The Story of How it All Began

In 1980 Seattle-based neurosurgeon Vincent Bryan II, along with his wife Carol, purchased a several-hundred acre parcel of land high on the cliffs above the Columbia River. The closest town was Quincy and the nearest paved road was interstate 90, six miles away. The Bryans had been on a year-long quest to find land in Washington State which was similar in latitude to the great wine-growing regions of France, and which had tremendous variety in both soil and microclimate. They were looking, after many years
of research and planning, for land which had nearly perfect conditions for the growing
of grapes.

When Vince and Carol Bryan chose this land for their vineyards, they immediately
saw that they had also received much more than they bargained for. They were now in possession of a piece of land which was extraordinary in its natural drama and beauty.
To have such amazing conditions for the growing of premium wine grapes, coupled with
a location so stunning in its sweeping, panoramic gorge cliffs, valleys and views, was extraordinary. There was no mistaking it.

But the goal was the vineyards and the Bryans immediately set to work planting on this land which until that point had only seen the grazing of cattle and the growing of alfalfa. And shortly on the heels of these first plantings came the first winery: Champs de Brionne. At this time Washington State was not the many-wineried state it is today. There was the biggie (Ste. Michelle) and a handful of others. Estate wineries - those who used only their own, estate-grown grapes in the making of their wine - were even more rare. That was the ultimate goal: to ultimately have a premiere estate winery. The excitement of possibility was in the very air; nearly palpable. The soils and the microclimates gave the promise of potentially great wines.

The beauty of the location was clearly recognizable as special. Yet few even knew of this one winery "in the middle of nowhere," as the papers tended to write, or of the awe-inspiring gorge views at its doorstep. How to introduce Washingtonians to Champs de Brionne wines? How to get them to come?

This question was in the back of the Bryans' minds as they hosted some friends, taking them on a hike into the gorge, as had become the custom. Near the top of the cliff leading down into the "little gorge," there was a strangely wonderful natural bowl in the cliff side. Carol and friends walked down the bowl to the bottom, and Vince remained at the top. Soon Vince noted he could hear every word they were speaking, over 1,000 feet below. This was the first indication of the amazing natural acoustics provided by the "bowl" on the cliff. An idea was born: music! Always, wine and music had been together in the Bryans' minds as feathers of the same bird. They were complementary; one enhancing the enjoyment of the other. And with acoustics such as this...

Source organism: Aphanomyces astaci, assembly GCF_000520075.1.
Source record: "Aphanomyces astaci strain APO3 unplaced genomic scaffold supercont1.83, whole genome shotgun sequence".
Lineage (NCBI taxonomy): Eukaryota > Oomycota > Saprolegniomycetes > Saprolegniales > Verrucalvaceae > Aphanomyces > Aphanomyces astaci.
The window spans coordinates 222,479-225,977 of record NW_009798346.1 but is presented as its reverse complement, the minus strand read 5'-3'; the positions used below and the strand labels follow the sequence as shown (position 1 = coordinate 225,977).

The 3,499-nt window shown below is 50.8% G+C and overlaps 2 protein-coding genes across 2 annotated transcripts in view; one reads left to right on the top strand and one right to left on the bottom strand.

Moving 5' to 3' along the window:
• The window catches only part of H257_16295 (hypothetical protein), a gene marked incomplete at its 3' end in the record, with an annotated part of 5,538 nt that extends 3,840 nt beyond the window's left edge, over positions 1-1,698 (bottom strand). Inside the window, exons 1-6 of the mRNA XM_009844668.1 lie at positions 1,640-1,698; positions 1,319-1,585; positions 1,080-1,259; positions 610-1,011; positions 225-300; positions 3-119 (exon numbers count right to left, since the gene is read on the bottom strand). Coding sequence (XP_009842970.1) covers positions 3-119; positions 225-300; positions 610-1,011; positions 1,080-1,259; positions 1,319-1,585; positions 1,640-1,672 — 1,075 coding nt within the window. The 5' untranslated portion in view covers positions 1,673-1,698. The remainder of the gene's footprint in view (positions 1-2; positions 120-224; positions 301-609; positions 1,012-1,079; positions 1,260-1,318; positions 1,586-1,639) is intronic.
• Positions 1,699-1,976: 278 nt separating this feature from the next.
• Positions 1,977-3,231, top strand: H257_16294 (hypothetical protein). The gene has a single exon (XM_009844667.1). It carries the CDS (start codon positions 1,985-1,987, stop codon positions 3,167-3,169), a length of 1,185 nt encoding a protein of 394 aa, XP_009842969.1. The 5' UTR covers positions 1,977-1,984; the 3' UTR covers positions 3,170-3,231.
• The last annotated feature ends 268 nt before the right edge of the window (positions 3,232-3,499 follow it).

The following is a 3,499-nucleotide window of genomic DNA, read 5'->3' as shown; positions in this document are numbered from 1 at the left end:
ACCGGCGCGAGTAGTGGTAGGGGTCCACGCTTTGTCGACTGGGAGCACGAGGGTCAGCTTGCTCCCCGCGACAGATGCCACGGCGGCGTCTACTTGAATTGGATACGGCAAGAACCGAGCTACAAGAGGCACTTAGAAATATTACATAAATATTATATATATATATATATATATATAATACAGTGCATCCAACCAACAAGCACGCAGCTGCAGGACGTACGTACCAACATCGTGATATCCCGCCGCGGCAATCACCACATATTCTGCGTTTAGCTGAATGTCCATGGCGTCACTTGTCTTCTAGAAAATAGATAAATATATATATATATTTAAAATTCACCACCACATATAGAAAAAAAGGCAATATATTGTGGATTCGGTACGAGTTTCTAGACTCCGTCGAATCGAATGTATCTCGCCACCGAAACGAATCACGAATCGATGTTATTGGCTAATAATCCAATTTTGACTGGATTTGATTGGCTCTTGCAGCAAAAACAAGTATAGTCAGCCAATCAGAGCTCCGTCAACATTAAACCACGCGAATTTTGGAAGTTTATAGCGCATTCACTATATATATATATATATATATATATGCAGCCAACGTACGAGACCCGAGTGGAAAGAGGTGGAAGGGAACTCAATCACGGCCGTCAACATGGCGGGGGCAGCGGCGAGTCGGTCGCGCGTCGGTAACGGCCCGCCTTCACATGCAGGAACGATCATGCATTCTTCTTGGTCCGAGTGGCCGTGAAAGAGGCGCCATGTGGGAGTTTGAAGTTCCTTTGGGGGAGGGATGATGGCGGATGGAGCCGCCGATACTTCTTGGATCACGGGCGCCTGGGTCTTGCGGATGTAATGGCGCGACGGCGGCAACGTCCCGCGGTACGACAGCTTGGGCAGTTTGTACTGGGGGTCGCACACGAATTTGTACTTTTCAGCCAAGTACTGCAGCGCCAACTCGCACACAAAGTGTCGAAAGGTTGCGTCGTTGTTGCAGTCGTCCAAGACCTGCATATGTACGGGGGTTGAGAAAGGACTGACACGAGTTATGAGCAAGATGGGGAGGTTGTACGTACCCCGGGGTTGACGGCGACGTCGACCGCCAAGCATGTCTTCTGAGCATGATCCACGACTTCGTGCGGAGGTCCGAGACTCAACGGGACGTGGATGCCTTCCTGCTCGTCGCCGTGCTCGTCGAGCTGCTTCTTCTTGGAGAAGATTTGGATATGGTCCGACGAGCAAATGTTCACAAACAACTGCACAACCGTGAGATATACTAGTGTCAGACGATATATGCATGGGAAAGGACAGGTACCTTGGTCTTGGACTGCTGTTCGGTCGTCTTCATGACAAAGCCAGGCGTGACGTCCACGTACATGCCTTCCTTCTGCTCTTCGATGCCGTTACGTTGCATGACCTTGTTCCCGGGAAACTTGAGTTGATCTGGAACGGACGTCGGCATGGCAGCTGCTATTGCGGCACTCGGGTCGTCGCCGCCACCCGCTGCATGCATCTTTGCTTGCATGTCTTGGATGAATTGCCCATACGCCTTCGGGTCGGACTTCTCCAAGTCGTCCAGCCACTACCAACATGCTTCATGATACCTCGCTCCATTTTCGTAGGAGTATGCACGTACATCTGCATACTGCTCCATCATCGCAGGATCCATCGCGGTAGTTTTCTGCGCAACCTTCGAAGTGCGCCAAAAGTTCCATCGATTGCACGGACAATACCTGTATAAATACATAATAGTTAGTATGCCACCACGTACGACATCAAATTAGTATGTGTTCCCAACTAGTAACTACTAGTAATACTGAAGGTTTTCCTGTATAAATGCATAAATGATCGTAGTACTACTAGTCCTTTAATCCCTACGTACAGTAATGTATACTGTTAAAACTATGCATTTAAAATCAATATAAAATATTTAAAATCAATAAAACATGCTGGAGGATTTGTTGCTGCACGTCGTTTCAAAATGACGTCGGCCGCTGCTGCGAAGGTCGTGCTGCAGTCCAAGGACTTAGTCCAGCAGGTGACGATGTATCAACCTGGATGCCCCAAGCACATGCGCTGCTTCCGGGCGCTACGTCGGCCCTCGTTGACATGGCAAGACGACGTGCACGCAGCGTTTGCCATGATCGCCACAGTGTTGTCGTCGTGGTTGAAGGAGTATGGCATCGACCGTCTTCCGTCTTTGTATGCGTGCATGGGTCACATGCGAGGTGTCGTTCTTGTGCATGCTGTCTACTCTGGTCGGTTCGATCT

Fairly soon the "little gorge" was to hear its first music; to hold the sound within its naturally-curved cliff walls and send it back out to a listening audience. It was not fancy: a small wooden stage, and a few hastily-laid sod terraces. The sole intent of the "amphitheater" was to provide a wonderful musical experience that would draw visitors to Champs de Brionne Winery. As summer approached pamphlets were written up and dittoed into damp, inky-smelling piles. The Bryan children handed out these "Champs de Brionne Summer Music Theater" pamphlets at the end of the dusty, unpaved road leading past the winery. And, to everyone's amazement, they passed out 1,000. It was clear: the amphitheater, with its amazing sound, its jaw dropping views of flood-carved cliffs and ribbon of grand blue water stretching off into the horizon, was a very special place. Guests came, tried Champs de Brionne wines, sat on the grassy terraces and enjoyed themselves tremendously. Quickly the amphitheater grew to include a much larger stage and an increasingly exciting line up of performers... the fact that the Bryan family had to vacate their summer trailer to turn it over to these early performers didn't matter: it was exciting to the Bryan children that people like Chuck Barry had just sat on their couch; eaten at their dining room table.

The Champs de Brionne Summer Music Theater was gaining momentum. This land seemed to elevate everything and everyone around it, and with that understanding came the decision to close the winery and concentrate on making the estate vineyards larger, more mature, more select in making them a match to their surroundings. Then and only then would a new, smaller, boutique winery be built.